Nurses in Pennsylvania can't take it anymore. Some are burned out.  Some are not physically able to do the work anymore.  They blame insufficient staffing for their problems. They also say patients are not getting the best care because nurses have too many people who need their attention.

Two years ago, nurses created their own organization called Nurses of Pennsylvania.  Its main purpose is to lobby state lawmakers to change the nurse per patient ratios in hospitals and nursing homes.

Shelbie Stromyer is a member.  She will be spending part of National Nurses Week in Harrisburg. She and fellow nurses will be talking with legislators, attending meetings of the House Health Committee, and holding special events to convince lawmakers to change those nurse to patient numbers.

Stromyer believes there is no shortage of licensed nurses, just a shortage of nurses who work on the floors.  She says older nurses who are burned out or who can't take the physical demands would stay if they get more help. She says younger nurses would also stay.  They're now leaving the floors, ER's and OR’s and taking jobs as nurse practitioners, or in informatics, and education.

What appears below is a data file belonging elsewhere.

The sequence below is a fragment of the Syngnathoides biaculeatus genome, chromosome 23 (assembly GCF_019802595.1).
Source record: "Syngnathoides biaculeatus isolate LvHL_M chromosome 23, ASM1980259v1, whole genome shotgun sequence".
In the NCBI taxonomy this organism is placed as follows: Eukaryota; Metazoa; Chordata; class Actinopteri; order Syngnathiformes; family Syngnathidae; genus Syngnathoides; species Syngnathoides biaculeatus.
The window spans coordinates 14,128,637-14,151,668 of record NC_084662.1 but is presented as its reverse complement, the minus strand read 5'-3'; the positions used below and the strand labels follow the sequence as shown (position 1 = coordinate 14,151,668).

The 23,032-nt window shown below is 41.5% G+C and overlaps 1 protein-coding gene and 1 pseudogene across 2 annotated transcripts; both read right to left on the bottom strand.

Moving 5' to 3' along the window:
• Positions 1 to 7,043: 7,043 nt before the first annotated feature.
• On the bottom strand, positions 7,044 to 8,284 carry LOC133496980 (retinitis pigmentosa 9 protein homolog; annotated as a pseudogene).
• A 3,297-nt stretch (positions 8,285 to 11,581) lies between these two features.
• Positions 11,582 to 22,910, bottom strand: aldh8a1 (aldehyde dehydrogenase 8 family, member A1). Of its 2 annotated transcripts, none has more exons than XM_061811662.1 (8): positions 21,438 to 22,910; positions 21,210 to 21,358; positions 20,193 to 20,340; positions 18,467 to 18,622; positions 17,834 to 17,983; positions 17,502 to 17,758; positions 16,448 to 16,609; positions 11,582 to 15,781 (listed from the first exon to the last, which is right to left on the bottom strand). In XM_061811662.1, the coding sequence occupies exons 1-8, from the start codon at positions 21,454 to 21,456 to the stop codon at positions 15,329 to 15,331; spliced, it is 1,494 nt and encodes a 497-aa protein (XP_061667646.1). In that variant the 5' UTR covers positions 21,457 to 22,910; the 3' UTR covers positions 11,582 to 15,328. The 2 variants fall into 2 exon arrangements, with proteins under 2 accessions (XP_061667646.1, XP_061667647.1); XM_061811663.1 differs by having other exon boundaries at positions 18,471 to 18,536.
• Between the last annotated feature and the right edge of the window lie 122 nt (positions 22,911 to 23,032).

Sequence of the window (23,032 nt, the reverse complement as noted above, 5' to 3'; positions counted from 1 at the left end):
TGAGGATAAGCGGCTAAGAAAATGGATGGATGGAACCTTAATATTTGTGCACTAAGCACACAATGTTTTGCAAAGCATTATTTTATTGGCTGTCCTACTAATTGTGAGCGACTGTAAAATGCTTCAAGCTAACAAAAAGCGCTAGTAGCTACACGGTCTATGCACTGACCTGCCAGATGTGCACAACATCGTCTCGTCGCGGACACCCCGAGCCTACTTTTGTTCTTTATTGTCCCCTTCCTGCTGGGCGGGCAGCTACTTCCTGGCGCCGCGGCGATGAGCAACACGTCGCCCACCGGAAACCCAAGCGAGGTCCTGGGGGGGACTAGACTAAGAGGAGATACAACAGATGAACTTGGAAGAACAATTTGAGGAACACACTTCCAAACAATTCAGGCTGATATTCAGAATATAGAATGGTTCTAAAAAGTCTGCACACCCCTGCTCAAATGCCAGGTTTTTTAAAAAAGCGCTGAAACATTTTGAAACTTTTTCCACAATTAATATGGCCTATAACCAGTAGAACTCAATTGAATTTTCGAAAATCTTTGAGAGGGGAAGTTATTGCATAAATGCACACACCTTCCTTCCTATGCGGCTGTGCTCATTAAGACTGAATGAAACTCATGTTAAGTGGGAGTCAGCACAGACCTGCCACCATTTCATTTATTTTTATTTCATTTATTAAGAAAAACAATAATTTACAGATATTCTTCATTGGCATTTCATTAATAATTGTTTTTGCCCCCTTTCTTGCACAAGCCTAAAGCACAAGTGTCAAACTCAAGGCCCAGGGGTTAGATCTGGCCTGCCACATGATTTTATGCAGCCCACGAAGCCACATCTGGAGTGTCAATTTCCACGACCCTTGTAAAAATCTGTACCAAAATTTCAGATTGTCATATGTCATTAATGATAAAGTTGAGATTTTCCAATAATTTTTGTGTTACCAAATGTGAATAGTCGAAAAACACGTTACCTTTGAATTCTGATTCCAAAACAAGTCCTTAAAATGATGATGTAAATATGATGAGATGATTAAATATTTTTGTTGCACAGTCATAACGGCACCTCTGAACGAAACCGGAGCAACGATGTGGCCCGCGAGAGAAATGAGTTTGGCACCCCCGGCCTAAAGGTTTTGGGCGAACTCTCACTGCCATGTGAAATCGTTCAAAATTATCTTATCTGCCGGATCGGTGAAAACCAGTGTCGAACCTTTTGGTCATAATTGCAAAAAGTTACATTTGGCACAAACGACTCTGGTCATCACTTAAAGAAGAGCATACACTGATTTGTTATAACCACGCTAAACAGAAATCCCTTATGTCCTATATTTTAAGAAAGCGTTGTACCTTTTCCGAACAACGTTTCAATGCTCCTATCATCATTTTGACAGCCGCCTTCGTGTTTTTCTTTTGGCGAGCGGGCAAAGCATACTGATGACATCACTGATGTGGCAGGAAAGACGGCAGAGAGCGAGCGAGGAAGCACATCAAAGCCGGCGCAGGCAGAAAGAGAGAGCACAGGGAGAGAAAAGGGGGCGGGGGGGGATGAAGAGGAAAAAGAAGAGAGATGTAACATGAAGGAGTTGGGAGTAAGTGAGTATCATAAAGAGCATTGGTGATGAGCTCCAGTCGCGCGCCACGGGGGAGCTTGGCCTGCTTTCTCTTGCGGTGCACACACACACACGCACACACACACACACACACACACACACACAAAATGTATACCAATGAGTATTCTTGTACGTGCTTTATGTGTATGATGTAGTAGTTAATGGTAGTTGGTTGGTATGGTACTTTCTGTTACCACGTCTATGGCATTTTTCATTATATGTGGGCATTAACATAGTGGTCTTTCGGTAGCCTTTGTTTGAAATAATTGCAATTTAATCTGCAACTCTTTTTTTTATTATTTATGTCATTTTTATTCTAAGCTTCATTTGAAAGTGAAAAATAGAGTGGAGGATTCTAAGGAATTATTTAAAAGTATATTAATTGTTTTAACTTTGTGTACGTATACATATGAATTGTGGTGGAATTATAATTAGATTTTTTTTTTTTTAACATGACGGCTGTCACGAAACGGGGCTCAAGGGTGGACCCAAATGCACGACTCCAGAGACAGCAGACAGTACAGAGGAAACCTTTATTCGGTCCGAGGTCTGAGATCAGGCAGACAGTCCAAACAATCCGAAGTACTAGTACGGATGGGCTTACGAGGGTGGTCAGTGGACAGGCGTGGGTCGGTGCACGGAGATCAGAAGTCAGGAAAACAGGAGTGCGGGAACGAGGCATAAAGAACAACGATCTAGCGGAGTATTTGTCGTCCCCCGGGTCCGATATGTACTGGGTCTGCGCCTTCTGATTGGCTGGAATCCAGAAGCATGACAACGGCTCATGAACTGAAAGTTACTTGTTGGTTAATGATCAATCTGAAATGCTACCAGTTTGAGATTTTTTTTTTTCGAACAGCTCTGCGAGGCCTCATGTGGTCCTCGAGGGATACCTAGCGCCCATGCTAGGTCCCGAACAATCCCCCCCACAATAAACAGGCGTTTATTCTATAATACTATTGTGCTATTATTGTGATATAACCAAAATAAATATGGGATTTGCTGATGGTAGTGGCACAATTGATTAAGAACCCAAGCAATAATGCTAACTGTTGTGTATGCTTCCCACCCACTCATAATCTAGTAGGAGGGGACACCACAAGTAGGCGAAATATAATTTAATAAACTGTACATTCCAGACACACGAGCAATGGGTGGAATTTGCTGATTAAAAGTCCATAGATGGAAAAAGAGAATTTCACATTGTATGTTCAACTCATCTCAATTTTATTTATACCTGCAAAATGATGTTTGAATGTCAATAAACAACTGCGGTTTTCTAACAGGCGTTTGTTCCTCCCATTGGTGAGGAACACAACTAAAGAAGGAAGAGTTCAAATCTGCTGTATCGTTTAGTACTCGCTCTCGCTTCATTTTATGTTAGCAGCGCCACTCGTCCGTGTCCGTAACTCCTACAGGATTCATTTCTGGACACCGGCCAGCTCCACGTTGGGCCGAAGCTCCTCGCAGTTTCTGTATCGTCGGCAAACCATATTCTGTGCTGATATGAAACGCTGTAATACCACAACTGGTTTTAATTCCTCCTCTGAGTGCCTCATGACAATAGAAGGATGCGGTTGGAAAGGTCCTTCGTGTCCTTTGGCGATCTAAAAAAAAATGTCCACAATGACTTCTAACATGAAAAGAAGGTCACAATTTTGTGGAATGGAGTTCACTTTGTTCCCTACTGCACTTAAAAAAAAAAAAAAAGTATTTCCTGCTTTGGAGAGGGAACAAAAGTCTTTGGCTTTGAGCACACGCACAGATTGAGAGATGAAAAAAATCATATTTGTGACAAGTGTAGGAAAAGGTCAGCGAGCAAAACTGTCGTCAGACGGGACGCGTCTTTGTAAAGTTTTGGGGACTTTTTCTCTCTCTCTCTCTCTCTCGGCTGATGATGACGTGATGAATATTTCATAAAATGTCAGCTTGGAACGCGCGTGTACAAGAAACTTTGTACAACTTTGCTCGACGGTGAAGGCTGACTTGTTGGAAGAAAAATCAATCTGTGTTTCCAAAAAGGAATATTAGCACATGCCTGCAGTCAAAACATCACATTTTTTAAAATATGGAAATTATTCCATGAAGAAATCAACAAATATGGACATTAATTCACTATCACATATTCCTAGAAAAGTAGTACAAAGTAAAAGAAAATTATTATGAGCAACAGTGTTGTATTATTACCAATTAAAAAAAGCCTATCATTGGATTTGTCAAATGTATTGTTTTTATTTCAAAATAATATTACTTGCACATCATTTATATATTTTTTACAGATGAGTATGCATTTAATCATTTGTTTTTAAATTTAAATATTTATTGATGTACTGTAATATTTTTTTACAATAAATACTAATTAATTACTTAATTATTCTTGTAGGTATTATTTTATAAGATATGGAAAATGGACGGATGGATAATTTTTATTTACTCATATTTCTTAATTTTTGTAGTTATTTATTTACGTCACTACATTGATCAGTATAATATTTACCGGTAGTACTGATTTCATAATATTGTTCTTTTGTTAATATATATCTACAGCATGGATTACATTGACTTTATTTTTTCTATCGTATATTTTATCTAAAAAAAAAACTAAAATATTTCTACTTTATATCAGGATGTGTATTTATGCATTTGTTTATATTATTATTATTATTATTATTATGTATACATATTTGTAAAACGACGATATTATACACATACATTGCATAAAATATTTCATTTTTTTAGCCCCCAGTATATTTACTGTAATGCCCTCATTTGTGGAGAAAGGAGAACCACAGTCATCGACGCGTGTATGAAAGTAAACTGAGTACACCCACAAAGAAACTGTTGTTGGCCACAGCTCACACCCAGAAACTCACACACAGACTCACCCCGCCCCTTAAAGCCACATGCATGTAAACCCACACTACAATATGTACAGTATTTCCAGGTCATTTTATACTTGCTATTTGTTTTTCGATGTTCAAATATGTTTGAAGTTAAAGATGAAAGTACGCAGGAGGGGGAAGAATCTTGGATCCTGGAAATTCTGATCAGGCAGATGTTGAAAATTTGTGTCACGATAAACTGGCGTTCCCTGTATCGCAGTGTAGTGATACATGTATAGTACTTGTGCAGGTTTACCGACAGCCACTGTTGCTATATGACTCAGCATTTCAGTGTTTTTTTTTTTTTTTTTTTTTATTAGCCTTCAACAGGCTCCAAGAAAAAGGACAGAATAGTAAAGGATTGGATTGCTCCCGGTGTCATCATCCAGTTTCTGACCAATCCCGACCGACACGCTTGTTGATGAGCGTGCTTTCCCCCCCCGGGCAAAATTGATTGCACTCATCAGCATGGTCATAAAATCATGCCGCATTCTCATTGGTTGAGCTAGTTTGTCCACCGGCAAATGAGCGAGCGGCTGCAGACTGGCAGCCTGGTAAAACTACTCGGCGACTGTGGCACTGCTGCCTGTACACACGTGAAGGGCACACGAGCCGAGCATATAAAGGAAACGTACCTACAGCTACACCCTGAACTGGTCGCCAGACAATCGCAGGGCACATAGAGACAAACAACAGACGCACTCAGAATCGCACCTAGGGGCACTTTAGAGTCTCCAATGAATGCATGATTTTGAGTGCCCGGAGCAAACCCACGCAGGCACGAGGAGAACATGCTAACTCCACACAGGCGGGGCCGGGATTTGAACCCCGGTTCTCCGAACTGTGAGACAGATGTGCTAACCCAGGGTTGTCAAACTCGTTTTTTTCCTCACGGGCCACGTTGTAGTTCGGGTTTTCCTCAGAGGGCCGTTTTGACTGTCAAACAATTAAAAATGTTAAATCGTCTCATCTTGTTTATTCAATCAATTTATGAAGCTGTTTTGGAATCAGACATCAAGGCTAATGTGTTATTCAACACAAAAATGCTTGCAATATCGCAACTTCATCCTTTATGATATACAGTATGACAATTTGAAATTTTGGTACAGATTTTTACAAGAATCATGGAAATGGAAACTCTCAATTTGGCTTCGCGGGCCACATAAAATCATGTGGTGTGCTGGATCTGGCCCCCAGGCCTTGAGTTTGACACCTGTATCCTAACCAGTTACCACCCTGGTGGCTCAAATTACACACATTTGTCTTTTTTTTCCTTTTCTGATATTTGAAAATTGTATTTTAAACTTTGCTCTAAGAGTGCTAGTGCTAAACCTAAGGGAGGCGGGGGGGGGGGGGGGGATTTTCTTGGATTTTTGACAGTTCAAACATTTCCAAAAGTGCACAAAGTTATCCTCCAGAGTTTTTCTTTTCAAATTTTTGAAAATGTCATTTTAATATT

Stromyer says all these things will be shared with the lawmakers.


"The nurses are starting to talk now.  They're getting together. They’re discussing.  They're telling their stories and the stories are atrocious. I thought my story was bad. I've had nurses come back and tell me a story that was even worse. And that's sad because all we want to do is care for our patients,” she said.


Erie News Now reached out to UPMC Hamot and St. Vincent Hospital on this issue.  Hamot has no statement at this time and St. Vincent will issue a statement soon.